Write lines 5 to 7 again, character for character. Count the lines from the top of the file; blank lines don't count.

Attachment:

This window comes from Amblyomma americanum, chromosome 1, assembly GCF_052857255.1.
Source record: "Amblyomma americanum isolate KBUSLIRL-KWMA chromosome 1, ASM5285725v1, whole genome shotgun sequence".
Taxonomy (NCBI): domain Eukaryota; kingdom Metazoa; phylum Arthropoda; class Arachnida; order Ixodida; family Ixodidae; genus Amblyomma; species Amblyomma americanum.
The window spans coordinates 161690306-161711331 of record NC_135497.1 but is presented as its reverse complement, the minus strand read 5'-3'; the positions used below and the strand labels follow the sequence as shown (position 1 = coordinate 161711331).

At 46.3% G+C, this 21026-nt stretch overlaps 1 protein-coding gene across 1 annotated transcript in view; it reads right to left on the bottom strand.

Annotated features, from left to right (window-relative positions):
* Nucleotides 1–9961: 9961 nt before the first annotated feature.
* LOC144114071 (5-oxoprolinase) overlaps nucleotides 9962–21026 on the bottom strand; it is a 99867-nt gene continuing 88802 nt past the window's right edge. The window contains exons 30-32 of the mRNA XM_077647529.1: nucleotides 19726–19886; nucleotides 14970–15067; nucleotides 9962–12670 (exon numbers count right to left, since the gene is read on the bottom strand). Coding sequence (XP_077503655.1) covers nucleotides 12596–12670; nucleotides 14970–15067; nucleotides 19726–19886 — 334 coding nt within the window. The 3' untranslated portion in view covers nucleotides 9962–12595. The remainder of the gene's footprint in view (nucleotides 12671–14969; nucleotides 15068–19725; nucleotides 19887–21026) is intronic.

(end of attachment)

At 46.3% G+C, this 21026-nt stretch overlaps 1 protein-coding gene across 1 annotated transcript in view; it reads right to left on the bottom strand.

Annotated features, from left to right (window-relative positions):
* Nucleotides 1–9961: 9961 nt before the first annotated feature.